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Graduating from college is an exciting stage of life. You have a new adventure ahead as you consider your professional aspirations and what the rest of your life may look like. Maybe you have some serious plans with a significant other as well. 

As you consider how the rest of your life will play out, one thing to consider is where you will live. Whether you are open to any city with a job or have a specific state you have fallen in love with, you will need a place to call home. For many recent graduates, the dream of owning a home may become a reality in the near future. 

However, getting ready to own a home is not as simple as it sounds. Homeownership comes with a lot of responsibility, and when you are younger, this might be more responsibility than you want. That does not mean it is too early to start planning for the future. Here are some tips to consider if you want to go for buying a house as a new grad one day. 

Start Building Credit

Welcome to the age of credit scores. As an adult, you will find that your credit score has a significant impact on your life. A credit score is used to assess how reliable you are as a borrower, specifically in terms of paying back debts. Debts that affect your credit score include student loans, car loans, credit cards, and home loans. The higher your credit score, the easier it will be to qualify for financing options when you enter the market for a house. The sooner you start building your credit, the better. Make sure you keep up with all debt payments. Always pay the full amount owed rather than just the minimum. Keep your credit balance utilization rates low, and consider becoming an authorized user on a credit card owned by someone who is financially responsible, like a parent. These steps will help you build a strong credit history and demonstrate your financial responsibility to potential lenders.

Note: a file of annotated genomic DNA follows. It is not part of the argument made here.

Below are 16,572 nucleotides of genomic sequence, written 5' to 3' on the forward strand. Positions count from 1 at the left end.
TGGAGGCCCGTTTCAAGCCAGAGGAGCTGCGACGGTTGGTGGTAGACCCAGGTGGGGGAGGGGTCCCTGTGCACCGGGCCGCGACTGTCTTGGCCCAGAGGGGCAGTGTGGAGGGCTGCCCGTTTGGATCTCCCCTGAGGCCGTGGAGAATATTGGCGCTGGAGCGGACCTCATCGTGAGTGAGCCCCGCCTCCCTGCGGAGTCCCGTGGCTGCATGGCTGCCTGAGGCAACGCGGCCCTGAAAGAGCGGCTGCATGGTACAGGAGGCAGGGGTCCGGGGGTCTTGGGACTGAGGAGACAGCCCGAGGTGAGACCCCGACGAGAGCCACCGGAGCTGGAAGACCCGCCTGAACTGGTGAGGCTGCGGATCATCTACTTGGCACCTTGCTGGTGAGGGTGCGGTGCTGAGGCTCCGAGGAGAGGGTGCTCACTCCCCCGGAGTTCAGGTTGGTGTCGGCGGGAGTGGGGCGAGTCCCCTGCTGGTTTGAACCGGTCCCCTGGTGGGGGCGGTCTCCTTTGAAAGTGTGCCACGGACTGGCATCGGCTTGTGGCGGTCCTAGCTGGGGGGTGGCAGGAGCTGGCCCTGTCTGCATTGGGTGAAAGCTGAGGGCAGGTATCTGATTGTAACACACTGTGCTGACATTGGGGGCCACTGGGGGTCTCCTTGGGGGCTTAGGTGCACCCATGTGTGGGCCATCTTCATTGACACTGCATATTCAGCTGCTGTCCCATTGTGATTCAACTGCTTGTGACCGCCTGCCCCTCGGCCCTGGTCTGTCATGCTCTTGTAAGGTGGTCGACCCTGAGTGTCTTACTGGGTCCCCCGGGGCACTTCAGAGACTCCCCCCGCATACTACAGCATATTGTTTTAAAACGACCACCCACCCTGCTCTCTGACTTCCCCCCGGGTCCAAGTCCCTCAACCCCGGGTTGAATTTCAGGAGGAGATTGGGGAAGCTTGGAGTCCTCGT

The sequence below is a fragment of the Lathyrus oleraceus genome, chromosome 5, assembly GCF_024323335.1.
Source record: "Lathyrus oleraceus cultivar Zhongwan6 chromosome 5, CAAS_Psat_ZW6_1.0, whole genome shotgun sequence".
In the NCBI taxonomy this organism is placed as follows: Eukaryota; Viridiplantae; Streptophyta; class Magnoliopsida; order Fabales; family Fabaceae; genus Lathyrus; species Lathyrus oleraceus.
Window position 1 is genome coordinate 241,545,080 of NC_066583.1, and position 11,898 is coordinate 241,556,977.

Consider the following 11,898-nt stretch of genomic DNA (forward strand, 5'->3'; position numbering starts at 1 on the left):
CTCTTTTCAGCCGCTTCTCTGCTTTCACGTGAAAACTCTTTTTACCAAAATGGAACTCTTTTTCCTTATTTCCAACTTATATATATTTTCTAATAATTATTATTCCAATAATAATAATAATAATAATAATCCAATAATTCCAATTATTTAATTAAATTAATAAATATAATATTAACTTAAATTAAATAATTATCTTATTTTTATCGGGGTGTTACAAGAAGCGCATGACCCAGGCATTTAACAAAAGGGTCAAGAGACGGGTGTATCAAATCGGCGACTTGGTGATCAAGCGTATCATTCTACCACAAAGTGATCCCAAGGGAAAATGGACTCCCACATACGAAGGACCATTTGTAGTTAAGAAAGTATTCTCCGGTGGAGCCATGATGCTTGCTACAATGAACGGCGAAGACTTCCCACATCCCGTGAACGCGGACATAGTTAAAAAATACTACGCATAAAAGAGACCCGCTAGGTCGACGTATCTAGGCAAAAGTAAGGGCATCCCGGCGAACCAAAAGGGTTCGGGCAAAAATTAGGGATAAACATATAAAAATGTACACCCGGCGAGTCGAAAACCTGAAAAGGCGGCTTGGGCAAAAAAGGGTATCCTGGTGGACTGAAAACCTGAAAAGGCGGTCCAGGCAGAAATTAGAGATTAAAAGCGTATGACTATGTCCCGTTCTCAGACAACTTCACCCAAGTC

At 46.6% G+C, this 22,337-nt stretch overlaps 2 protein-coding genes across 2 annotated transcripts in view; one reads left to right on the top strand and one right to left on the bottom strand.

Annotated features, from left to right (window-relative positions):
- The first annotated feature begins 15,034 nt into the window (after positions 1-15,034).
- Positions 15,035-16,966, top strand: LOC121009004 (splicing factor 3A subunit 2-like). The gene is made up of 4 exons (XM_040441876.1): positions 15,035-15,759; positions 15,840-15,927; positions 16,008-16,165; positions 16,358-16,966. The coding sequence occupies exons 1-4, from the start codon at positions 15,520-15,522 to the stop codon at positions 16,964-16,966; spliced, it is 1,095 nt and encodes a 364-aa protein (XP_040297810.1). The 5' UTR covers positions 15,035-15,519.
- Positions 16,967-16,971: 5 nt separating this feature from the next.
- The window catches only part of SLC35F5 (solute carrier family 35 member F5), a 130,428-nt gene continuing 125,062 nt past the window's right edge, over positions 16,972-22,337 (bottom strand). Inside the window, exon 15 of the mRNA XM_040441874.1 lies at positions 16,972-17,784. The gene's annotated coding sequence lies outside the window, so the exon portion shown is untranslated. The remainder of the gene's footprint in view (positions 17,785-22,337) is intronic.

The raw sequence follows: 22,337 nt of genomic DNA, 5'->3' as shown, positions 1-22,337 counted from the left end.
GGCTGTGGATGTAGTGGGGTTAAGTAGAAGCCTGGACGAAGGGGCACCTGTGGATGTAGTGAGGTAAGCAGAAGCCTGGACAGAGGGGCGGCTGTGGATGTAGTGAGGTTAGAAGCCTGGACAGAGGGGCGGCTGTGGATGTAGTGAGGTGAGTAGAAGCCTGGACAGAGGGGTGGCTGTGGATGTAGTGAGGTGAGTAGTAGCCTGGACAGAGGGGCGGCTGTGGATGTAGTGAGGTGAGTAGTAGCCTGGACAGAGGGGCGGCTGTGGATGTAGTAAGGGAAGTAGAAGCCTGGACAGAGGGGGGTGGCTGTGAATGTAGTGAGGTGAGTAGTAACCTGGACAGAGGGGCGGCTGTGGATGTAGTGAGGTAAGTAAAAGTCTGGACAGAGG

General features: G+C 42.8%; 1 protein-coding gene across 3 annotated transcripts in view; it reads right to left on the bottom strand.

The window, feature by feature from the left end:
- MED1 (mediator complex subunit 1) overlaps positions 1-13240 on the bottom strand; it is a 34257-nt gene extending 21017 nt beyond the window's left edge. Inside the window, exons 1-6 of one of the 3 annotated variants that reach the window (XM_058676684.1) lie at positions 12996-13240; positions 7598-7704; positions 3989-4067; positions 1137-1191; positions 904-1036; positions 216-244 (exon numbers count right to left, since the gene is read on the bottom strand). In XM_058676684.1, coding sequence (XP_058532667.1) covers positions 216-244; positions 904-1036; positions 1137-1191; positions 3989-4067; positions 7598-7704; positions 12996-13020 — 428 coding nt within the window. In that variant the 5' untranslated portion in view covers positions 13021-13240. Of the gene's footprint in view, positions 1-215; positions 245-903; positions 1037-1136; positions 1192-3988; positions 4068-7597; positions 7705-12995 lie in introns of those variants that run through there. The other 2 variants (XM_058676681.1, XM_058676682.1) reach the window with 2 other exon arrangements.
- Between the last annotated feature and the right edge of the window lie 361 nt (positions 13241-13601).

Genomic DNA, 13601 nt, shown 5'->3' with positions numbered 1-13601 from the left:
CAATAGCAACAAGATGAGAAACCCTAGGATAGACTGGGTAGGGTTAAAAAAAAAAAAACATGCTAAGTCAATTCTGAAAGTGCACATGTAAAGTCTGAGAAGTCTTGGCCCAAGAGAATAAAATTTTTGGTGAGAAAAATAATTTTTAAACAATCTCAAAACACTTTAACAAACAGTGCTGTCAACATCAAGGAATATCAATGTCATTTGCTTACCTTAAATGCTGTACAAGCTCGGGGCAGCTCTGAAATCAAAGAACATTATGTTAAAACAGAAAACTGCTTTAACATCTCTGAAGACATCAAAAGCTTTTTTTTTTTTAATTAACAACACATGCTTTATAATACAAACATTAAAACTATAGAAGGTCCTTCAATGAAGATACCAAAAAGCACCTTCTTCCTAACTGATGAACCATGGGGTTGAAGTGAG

Find Strong Economies

Choosing the right place to buy a home is key to successful homeownership. As a recent graduate, you are probably on the hunt for a solid career if you don’t have a position lined up already. While homeownership could be a few years off, it is never too early to consider how local economies affect the housing market. For example, should you look for jobs in the tech sector in Charlotte, North Carolina, since the growing economy is great for young professionals? Is it better to shoot for a state with a low cost of living but strong economic metrics, like Texas or Michigan? Are FHA loans in Idaho easier to buy a house with because of an ideal job market? When you think about eventually buying a home, look for areas with positive economic outlooks.

Save for a Down Payment

One of the biggest obstacles to homeownership is the down payment. When you buy a house, most lenders will require a certain percentage of the home’s price to be paid upfront. For a conventional mortgage, the recommended amount is 20%. While other financing options will allow much smaller percentages, there are also closing costs to consider. If you have not already started saving money in college, building up a significant down payment can take a while. Start budgeting for the upfront costs of homeownership early so you can make smart financial decisions today. 

Take on More Responsibility

Owning a home sounds like a dream to many college graduates. The space is yours to do what you want, and there is more privacy from neighbors, which you may have seriously lacked in college. However, homeownership comes with a lot more responsibility. There is no landlord or RA to help handle maintenance issues. If repairs or upgrades are needed, those burdens fall on your shoulders. Some homebuyers may not be ready to take on all the tasks associated with caring for a home. You may not even have the time to do all these chores, what with a new career beginning or taking online courses to save money for the future. Make sure you are prepared for the hard work required to care for a house before you think about buying one. 

Is a Home Part of Your Dream?

Not every recent college graduate is interested in buying a home. Often, young professionals crave the flexibility of renting or having roommates to save money and keep their career options open. However, someday, you may desire the investment opportunity and privacy of your own home. Planning for that eventuality now is the best way to prepare for it. Think about how you can build your credit score, save for a down payment, and put yourself in the best position to become a successful homeowner in the future. 

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